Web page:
Whenever Play Explorer Kim Garvey interacts with the visitors on the Stepping Stones Museum for Children floor, she simply does what comes naturally to her.
“I have younger nieces and 10 first cousins and we all grew up fairly close,” she said. “I’ve always been around many children. I’ve always looked to be their mentor and serve as a good role model. I wanted them to look up to me so that I could lead them down the right path.”
Each day, Kim brings that desire to mentor to the museum. Many times, she can be found engaging shy children and leading them in play.
“If I notice a child sort of hanging back, I will walk up to that child and try to engage him or her,” she said. “For instance, if I’m in the Multimedia Gallery and I see kids sitting on the bleachers, I will get the kids up and dancing. I will play with them, get them comfortable with me and then bring them over to play at the light table. It’s rewarding to see the children come out of their shell.”
Interactions like these go a long way in revealing why the Multimedia Gallery is Kim’s favorite museum space. She also makes sure that she has regular interactions with another important group of visitors.
“I really like building relationships with the caregivers as well as the children,” Kim said. “In fact, I’ve become really good friends with one of our caregivers who I see here a couple of times a week. I think that it is really important to build these relationships because it helps the parents and caregivers know that we really care about their child.”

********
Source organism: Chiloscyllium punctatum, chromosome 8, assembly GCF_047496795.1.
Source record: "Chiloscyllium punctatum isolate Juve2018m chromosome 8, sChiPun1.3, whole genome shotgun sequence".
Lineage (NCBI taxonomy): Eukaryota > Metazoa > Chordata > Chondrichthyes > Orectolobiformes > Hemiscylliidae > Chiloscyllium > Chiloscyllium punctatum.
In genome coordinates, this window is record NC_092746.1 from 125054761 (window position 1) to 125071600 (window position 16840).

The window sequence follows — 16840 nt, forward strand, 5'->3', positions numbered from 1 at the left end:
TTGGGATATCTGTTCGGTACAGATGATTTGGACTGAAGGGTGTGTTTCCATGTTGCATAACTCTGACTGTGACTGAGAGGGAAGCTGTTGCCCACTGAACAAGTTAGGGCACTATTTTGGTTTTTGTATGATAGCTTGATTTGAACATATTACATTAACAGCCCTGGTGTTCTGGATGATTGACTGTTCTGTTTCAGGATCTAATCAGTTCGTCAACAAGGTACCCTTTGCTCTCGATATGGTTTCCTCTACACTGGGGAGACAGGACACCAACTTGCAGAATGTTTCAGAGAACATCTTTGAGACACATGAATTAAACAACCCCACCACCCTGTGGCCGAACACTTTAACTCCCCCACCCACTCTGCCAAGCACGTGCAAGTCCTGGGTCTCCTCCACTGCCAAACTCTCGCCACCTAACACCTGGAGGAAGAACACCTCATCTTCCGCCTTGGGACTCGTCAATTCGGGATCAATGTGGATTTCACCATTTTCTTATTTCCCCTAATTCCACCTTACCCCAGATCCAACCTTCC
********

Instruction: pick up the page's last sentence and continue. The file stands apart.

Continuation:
It’s fairly obvious to anyone watching Kim that she really does care.
“I just love kids,” she said. “I love to play with kids and work with kids. But it goes beyond that. I also love seeing children learn something new. They are little sponges, so it’s great that kids learn here through play. They don’t even realize that they are, but they’re learning. In a small way, I am helping to teach them different skills. I love that. Plus, we get to enjoy their laughter. I love to see the kids laughing. I love their innocence.”
Kim also has some great advice for museum visitors.
“Come with an open mind for play,” she said. “Don’t be afraid to try something new. And don’t be shy about involving the Play Explorers. That’s why we’re here.”